Long-term Buprenorphine/Naloxone Outcomes Promising for Prescription Opioid Users

Despite the growing prevalence of prescription opioid dependence, studies have examined only short-term treatment response, not what happens over a longer period of time.

This study examined outcomes over 42 months in the National Drug Abuse Treatment Clinical Trials Network’s Prescription Opioid Abuse Treatment Study (POATS, CTN-0030), to see what, if any, improvements in abstinence from opioids was seen after the conclusion of the original 9-month study period.

POATS was a multi-site clinical trial examining different durations of buprenorphine-naloxone plus standard medical management for prescription opioid dependence. A subset of participants (375 of 653) enrolled in this follow-up study, agreeing to participate in telephone interviews approximately 18, 30, and 42 months after main-trial enrollment.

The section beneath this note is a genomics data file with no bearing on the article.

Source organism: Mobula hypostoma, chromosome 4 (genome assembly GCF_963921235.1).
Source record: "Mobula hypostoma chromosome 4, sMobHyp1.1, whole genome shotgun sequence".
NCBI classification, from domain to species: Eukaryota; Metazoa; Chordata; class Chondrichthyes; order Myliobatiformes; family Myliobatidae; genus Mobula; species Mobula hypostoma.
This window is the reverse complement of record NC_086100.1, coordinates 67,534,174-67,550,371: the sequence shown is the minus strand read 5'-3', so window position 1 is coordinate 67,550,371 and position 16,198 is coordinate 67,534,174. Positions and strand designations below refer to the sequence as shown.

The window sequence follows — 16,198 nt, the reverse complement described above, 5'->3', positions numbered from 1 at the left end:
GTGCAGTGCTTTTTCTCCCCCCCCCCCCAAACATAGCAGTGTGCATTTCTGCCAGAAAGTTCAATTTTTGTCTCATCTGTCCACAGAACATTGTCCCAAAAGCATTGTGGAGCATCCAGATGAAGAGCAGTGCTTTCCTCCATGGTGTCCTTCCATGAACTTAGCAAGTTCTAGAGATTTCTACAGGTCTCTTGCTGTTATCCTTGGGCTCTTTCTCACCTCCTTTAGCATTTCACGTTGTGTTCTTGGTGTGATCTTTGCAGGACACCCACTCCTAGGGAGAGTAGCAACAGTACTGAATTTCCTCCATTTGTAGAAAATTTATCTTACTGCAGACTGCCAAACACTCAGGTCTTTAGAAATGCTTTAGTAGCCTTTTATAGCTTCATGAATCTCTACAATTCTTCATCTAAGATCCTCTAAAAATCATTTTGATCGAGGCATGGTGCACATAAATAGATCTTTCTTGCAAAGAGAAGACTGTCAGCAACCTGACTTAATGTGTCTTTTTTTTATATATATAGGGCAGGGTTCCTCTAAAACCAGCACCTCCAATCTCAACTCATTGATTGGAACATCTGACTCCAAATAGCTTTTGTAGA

Results revealed significant improvements at month 42:

  • 31.7% were abstinent from opioids and not on agonist therapy;
  • 29.4% were receiving opioid agonist therapy but met no symptom criteria for current opioid dependence;
  • 7.5% were using illicit opioids while on agonist therapy;
  • 31.4% were using opioids without agonist therapy

Conclusions: This was the first study to examine long-term treatment outcomes of patients with prescription opioid dependence and results were more encouraging than short-term outcomes from POATS suggested they might be. Long-term outcomes for those dependent on prescription opioids demonstrated clear improvement from baseline, underscoring the importance of longer-term follow-up in improving understanding about the course of this increasingly prevalent substance use disorder.

Find out more at the CTN Dissemination Library: http://ctndisseminationlibrary.org/display/1132.htm

Funding for this Addiction Science Made Easy project is provided by the Addiction Technology Transfer Center National Office, under the cooperative agreement from the Center for Substance Abuse Treatment of SAMHSA.

Articles were written based on the following published research:

Weiss RD, et al. Long-Term Outcomes from the National Drug Abuse Treatment Clinical Trial Network Prescription Opioid Study. Drug and Alcohol Dependence 2015 (in press).

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